the lady or the tiger


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the lady or the tiger

A problem with no solution. Frank R. Stockton's short story titled “The Lady, or the tiger” is set in an ancient country whose king held an trial by ordeal. Behind one door was a beautiful woman; behind a second door was a ferocious tiger. Those on trial were forced to open one or the other door without knowing what was on the other side. To choose the one behind which was the woman meant the defendant was innocent, and he was obliged to marry the woman. However, to select the door behind which was the tiger was a sign of guilt, and the defendant would be eaten alive. The king did not approve of his daughter's choice of suitor, who was forced to take the test. The princess knew what was behind both doors, and when her suitor looked to her for a hint, she was faced with a predicament: to indicate the maiden door would mean that her beloved would marry another; to point to the tiger door meant he would be killed. What did the princess do? We'll never know, because Stockton ended the story just as the young man was about to open a door. All we were left with was a terrific phrase to describe any dilemma for which there is no satisfactory solution.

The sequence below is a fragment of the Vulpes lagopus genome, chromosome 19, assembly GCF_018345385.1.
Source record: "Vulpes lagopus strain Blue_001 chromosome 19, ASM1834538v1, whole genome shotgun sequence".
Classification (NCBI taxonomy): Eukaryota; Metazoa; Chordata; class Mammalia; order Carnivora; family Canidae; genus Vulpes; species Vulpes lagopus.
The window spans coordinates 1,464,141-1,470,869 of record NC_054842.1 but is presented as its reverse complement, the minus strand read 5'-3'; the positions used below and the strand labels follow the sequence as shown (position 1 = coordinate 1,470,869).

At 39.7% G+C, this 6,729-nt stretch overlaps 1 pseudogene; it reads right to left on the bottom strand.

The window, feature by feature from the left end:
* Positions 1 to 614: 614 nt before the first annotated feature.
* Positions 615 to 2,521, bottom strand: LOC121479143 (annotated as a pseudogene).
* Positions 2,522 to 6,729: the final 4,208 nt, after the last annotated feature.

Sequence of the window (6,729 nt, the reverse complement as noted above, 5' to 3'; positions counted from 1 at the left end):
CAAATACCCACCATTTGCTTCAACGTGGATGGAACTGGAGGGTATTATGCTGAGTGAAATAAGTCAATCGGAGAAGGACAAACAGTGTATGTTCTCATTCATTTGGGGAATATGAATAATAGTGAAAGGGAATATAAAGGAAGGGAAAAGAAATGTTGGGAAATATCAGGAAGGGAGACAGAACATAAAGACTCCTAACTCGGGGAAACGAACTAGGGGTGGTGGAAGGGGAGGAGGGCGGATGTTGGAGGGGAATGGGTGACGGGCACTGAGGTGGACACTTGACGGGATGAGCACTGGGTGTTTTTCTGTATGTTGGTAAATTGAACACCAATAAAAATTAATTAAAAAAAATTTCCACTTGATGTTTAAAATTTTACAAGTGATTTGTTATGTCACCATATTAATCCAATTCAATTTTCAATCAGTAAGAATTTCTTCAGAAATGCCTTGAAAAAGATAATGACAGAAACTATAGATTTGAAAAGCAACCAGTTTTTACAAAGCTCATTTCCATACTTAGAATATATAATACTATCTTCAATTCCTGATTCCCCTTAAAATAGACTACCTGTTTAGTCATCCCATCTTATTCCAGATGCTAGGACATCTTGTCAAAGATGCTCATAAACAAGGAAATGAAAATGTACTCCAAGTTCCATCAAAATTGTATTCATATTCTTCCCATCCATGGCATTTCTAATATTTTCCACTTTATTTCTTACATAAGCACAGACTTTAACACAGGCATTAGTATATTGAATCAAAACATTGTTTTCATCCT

See also: lady, tiger